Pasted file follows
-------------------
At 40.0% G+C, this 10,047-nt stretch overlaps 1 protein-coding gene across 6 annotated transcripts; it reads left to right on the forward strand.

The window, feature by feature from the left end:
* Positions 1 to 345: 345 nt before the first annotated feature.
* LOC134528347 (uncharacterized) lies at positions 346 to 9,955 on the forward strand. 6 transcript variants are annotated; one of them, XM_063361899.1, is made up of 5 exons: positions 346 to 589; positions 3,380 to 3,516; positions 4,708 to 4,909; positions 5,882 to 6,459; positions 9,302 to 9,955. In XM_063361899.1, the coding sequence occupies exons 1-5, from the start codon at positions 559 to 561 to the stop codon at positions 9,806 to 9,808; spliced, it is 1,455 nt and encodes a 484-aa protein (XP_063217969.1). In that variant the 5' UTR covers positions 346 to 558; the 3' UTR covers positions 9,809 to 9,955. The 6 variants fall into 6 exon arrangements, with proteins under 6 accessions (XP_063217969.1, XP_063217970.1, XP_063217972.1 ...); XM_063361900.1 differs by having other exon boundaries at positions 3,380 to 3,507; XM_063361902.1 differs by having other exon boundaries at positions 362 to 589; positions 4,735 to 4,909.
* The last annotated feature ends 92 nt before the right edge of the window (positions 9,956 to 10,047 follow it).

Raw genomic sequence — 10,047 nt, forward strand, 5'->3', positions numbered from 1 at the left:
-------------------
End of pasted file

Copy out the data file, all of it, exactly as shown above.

At 40.0% G+C, this 10,047-nt stretch overlaps 1 protein-coding gene across 6 annotated transcripts; it reads left to right on the forward strand.

The window, feature by feature from the left end:
* Positions 1 to 345: 345 nt before the first annotated feature.
* LOC134528347 (uncharacterized) lies at positions 346 to 9,955 on the forward strand. 6 transcript variants are annotated; one of them, XM_063361899.1, is made up of 5 exons: positions 346 to 589; positions 3,380 to 3,516; positions 4,708 to 4,909; positions 5,882 to 6,459; positions 9,302 to 9,955. In XM_063361899.1, the coding sequence occupies exons 1-5, from the start codon at positions 559 to 561 to the stop codon at positions 9,806 to 9,808; spliced, it is 1,455 nt and encodes a 484-aa protein (XP_063217969.1). In that variant the 5' UTR covers positions 346 to 558; the 3' UTR covers positions 9,809 to 9,955. The 6 variants fall into 6 exon arrangements, with proteins under 6 accessions (XP_063217969.1, XP_063217970.1, XP_063217972.1 ...); XM_063361900.1 differs by having other exon boundaries at positions 3,380 to 3,507; XM_063361902.1 differs by having other exon boundaries at positions 362 to 589; positions 4,735 to 4,909.
* The last annotated feature ends 92 nt before the right edge of the window (positions 9,956 to 10,047 follow it).

Raw genomic sequence — 10,047 nt, forward strand, 5'->3', positions numbered from 1 at the left: